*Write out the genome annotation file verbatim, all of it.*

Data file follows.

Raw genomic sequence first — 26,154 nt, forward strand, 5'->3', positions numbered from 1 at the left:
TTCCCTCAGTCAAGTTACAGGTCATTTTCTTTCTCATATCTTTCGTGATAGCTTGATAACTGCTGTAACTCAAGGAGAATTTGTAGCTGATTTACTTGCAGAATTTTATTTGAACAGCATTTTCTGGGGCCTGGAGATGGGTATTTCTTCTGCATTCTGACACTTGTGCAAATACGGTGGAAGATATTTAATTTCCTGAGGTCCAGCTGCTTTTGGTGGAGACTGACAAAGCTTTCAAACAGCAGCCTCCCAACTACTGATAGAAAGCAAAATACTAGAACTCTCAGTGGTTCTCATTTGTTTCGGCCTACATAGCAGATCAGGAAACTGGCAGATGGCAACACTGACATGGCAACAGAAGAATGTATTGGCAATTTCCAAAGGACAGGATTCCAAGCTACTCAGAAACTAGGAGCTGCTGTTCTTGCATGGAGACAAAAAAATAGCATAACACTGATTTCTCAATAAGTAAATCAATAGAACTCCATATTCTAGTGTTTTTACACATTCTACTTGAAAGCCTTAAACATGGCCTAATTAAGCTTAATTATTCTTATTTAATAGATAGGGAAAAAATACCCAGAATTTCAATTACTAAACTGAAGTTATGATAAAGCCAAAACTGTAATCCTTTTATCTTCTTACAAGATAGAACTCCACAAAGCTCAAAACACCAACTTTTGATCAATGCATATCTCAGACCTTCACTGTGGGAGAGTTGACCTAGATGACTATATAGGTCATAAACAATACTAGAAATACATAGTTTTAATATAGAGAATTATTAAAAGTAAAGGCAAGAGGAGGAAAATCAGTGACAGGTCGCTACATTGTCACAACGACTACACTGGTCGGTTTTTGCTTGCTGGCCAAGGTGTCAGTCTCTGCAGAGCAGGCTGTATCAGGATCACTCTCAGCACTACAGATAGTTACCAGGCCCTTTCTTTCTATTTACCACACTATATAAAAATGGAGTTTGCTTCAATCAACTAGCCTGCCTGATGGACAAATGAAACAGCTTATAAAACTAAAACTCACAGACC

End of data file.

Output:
Raw genomic sequence first — 26,154 nt, forward strand, 5'->3', positions numbered from 1 at the left:
TTCCCTCAGTCAAGTTACAGGTCATTTTCTTTCTCATATCTTTCGTGATAGCTTGATAACTGCTGTAACTCAAGGAGAATTTGTAGCTGATTTACTTGCAGAATTTTATTTGAACAGCATTTTCTGGGGCCTGGAGATGGGTATTTCTTCTGCATTCTGACACTTGTGCAAATACGGTGGAAGATATTTAATTTCCTGAGGTCCAGCTGCTTTTGGTGGAGACTGACAAAGCTTTCAAACAGCAGCCTCCCAACTACTGATAGAAAGCAAAATACTAGAACTCTCAGTGGTTCTCATTTGTTTCGGCCTACATAGCAGATCAGGAAACTGGCAGATGGCAACACTGACATGGCAACAGAAGAATGTATTGGCAATTTCCAAAGGACAGGATTCCAAGCTACTCAGAAACTAGGAGCTGCTGTTCTTGCATGGAGACAAAAAAATAGCATAACACTGATTTCTCAATAAGTAAATCAATAGAACTCCATATTCTAGTGTTTTTACACATTCTACTTGAAAGCCTTAAACATGGCCTAATTAAGCTTAATTATTCTTATTTAATAGATAGGGAAAAAATACCCAGAATTTCAATTACTAAACTGAAGTTATGATAAAGCCAAAACTGTAATCCTTTTATCTTCTTACAAGATAGAACTCCACAAAGCTCAAAACACCAACTTTTGATCAATGCATATCTCAGACCTTCACTGTGGGAGAGTTGACCTAGATGACTATATAGGTCATAAACAATACTAGAAATACATAGTTTTAATATAGAGAATTATTAAAAGTAAAGGCAAGAGGAGGAAAATCAGTGACAGGTCGCTACATTGTCACAACGACTACACTGGTCGGTTTTTGCTTGCTGGCCAAGGTGTCAGTCTCTGCAGAGCAGGCTGTATCAGGATCACTCTCAGCACTACAGATAGTTACCAGGCCCTTTCTTTCTATTTACCACACTATATAAAAATGGAGTTTGCTTCAATCAACTAGCCTGCCTGATGGACAAATGAAACAGCTTATAAAACTAAAACTCACAGACC